The scavengers often drive beater pickups and usually target discarded appliances and other castoffs. But some are grabbing items not meant to be carted away, said Suzette Eggleston, superintendent of streets and sanitation.
There's another problem besides the pilfering. The city loses money when these rogue haulers drive off with old washing machines, furniture and other large pieces left in alleys, she said.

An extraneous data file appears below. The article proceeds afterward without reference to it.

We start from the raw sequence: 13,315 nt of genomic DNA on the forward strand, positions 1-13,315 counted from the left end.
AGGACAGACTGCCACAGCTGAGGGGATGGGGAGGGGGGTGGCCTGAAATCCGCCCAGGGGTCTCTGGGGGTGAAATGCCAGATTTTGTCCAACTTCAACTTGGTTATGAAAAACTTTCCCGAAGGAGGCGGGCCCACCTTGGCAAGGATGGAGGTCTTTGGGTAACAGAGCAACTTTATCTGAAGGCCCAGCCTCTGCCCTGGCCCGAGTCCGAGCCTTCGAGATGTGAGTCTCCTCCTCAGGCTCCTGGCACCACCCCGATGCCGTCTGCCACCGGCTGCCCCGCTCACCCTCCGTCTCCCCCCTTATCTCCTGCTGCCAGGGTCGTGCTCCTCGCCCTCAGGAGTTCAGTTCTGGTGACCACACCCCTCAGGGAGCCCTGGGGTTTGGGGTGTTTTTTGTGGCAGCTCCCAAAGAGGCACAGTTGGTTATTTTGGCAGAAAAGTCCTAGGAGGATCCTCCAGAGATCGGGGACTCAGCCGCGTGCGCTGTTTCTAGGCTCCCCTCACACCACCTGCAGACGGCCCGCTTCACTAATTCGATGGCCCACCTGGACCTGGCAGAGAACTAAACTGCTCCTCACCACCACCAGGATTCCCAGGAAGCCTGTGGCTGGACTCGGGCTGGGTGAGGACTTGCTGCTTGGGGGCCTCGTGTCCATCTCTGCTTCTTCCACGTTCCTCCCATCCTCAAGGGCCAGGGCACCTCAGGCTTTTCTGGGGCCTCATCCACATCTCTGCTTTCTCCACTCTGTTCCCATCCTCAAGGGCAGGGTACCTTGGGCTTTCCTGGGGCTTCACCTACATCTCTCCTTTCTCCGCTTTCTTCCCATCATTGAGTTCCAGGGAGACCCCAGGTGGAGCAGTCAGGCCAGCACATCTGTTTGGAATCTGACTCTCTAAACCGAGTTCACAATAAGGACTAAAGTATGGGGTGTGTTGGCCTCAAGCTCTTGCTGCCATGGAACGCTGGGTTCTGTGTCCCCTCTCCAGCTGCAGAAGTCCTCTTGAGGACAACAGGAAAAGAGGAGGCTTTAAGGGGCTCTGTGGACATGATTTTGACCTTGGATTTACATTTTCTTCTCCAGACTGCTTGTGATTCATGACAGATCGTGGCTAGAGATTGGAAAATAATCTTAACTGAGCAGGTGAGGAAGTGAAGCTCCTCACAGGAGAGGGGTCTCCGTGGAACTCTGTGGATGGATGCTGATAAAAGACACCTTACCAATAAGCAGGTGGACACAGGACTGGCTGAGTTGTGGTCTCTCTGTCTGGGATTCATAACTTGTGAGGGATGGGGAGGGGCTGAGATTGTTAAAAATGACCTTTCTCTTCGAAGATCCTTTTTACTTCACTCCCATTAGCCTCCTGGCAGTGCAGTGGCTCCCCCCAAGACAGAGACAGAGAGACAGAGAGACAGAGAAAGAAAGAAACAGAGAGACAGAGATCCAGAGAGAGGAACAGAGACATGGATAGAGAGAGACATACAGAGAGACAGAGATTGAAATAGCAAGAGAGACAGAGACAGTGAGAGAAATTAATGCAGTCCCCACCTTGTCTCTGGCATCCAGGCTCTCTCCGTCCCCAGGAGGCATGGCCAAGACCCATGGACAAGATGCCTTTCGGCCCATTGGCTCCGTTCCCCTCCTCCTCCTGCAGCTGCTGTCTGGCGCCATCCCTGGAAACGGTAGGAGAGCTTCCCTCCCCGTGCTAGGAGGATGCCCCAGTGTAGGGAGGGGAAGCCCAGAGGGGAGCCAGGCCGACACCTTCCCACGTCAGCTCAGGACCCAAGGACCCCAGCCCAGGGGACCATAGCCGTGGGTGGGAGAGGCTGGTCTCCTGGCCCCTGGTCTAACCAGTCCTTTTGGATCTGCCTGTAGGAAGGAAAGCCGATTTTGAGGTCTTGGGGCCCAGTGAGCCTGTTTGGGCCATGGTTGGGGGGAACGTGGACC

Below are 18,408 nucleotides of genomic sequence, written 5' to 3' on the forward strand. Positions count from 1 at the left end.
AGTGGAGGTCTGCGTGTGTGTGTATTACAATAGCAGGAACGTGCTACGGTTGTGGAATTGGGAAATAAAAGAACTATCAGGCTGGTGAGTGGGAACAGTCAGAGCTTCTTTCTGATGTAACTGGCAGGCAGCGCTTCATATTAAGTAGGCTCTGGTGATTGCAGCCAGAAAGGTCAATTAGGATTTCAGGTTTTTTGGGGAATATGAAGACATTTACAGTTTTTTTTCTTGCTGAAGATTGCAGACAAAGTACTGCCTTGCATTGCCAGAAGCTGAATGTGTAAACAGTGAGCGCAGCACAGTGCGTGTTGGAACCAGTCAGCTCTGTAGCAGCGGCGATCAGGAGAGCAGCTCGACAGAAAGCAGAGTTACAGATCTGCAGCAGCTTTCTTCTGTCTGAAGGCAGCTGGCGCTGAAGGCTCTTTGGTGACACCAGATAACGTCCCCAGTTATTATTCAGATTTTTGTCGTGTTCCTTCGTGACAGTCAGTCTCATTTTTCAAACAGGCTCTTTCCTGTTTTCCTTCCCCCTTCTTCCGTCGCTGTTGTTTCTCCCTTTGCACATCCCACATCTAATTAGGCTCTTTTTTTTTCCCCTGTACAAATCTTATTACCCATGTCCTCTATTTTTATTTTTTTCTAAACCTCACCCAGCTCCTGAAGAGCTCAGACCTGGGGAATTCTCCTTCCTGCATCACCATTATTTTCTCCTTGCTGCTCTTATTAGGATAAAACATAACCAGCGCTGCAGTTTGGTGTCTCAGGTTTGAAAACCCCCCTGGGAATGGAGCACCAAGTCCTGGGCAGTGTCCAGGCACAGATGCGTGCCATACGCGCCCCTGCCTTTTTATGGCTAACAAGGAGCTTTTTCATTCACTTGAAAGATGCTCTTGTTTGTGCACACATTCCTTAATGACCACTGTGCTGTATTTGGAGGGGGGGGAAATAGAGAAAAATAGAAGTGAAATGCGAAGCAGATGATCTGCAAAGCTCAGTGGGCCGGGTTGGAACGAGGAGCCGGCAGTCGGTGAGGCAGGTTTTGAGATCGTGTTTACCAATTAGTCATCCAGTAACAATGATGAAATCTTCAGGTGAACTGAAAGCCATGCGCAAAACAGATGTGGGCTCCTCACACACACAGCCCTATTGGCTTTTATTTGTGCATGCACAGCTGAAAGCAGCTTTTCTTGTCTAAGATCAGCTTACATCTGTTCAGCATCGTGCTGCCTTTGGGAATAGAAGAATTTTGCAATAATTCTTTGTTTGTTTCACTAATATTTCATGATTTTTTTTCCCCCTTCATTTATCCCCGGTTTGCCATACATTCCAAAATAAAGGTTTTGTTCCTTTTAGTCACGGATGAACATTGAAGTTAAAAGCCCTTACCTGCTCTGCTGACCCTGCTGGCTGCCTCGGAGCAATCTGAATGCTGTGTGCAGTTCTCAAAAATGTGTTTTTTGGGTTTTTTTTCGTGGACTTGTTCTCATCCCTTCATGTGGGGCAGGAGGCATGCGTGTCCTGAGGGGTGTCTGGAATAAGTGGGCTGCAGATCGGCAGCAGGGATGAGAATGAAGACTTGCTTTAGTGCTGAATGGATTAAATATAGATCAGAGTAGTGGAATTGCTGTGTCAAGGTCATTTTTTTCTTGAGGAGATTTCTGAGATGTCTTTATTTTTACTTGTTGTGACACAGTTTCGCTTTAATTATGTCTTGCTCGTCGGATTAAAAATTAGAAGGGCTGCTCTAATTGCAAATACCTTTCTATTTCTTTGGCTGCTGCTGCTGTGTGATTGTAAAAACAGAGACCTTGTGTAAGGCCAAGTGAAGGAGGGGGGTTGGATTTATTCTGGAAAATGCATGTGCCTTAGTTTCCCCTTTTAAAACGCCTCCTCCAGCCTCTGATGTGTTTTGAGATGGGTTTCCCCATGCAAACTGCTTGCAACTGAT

Homeowners are charged a pickup fee that starts at $25 and is tacked on to water bills. Last year, these collections generated $89,000, money the community wants to keep, Eggleston said.
Given the recent thefts and lost revenue, Evanston is studying how to regulate the scavengers, possibly through a licensing arrangement.
"We want to establish some controls over them," Eggleston said.
from the Trib